The Business of IT

Culture of Learning

What does getting lost on the streets of Buenos Aires have to do with high performance? I could see my destination—a restaurant near Puerto Madero—clearly on the map in my hand, yet every turn I made seemed to take me farther away. It made no sense to me. I began to become frustrated. I always thought of myself as having an excellent sense of direction, yet none of my skills were helping me. What was wrong? I was about to give up and call an Uber.

Then I realized. I had been navigating using the context that I had learned in my childhood in North America, where the sun is in the Southern half of the sky. But I was in the Southern hemisphere, for the first time, where the heuristic must be reversed. So every time I turned left I should have turned right, and vice-versa. Once I realized the correct context, the map suddenly made sense and I quickly reached my destination (and had a delicious meal).

What had happened? I had been operating under assumptions that were not true for my current context. This disconnect happens often in organizations, and it kills performance.

Everyone in your organization should share a vision about the purpose of the organization. I don’t mean the goals—though those are important—but goals change, and I am referring to something more fundamental: an agreement that everyone’s purpose is to learn together. To learn how to deliver better products, more quickly, more safely, and more sustainably. To learn about the customer, the problem domain, and the tools that must be wielded to fill the customer’s needs. To learn.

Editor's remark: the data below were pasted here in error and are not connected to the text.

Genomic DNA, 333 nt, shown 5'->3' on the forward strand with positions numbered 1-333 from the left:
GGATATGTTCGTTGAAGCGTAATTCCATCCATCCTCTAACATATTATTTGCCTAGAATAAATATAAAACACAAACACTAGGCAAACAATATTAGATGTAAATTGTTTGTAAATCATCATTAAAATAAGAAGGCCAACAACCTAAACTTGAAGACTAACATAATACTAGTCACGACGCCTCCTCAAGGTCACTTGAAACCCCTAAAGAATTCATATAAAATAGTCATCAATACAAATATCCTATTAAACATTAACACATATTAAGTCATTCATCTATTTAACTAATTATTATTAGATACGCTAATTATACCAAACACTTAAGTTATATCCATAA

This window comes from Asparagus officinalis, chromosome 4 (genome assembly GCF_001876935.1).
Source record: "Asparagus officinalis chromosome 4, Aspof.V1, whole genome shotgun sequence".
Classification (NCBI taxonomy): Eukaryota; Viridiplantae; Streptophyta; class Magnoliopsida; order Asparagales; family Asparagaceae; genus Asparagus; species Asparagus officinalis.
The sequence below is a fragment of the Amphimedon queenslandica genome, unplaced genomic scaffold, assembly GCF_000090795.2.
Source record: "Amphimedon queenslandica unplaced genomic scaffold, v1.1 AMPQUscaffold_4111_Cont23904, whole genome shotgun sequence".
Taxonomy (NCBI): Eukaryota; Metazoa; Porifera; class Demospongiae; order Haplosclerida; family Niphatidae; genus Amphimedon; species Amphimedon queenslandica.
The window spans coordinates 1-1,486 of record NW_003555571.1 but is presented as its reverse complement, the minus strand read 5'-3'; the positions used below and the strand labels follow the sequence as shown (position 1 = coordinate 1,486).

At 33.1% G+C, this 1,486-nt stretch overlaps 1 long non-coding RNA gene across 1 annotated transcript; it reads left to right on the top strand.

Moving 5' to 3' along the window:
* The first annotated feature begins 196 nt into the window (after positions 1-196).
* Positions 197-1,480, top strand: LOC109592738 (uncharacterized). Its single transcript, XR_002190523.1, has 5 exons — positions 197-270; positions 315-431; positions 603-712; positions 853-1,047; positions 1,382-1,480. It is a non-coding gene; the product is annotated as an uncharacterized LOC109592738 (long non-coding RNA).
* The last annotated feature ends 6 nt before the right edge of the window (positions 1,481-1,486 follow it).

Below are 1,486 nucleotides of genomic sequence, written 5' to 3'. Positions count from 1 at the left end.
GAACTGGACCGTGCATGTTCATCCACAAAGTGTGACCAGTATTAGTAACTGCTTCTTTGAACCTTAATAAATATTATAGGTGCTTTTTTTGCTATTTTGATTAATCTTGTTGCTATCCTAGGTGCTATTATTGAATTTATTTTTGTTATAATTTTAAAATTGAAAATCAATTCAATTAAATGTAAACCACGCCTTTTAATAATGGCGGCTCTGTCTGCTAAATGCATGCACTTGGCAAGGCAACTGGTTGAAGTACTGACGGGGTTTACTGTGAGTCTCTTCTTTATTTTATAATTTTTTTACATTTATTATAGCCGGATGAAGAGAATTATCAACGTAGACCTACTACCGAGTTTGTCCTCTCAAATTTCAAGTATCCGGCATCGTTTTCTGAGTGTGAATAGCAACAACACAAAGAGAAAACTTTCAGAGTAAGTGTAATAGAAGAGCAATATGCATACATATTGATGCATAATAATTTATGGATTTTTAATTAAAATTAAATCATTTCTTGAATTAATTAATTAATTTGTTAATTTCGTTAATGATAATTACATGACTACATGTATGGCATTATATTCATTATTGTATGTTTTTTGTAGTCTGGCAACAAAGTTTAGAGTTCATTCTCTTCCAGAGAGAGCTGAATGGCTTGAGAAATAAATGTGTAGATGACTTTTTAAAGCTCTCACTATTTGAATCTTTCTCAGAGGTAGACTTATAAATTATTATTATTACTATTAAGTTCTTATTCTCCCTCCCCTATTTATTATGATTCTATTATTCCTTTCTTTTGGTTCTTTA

This common agreement about how we make our decisions is what we call culture. And a culture of learning is paramount for achieving high performance. Seek to become a learning organization.

The Business of IT

Don’t become a software business, become a learning organization

Watts S. Humphrey famously said, “every business is a software business.” Unfortunately, this statement has been misconstrued by well-meaning IT practitioners to demand primacy in the organization’s strategy, budgeting, and focus. But nothing could be more dysfunctional than letting technology lead your business.

A business exists to serve customers, and nothing else matters. Customers don’t care about anything “behind the curtain,” only the elements of your business with which they interact.

Here it is laid out in a convenient table:

Customers don’t care about:Customers do care about:
The tools you use while creating itThe tools they use to consume it
The clothing you wear while building itThe clothing you wear while interacting with them
The corporate mission statementThe company’s impact on their values
How easy it is to create itHow easy it is to consume it
Your share priceHow well you will serve them in the future

Do customers care what technology you use? No. The technology you use is just a tool to create the product/service.

Stop letting your technology organizations lead with technology. Instead, transform your entire organization—including the technology functions—into a learning organization. A learning organization rapidly learns about:

  • the customer
  • the problem domain
  • the tools they must wield to fill the customer’s need.

What are the elements of a successful learning organization? Watch this space for my next article.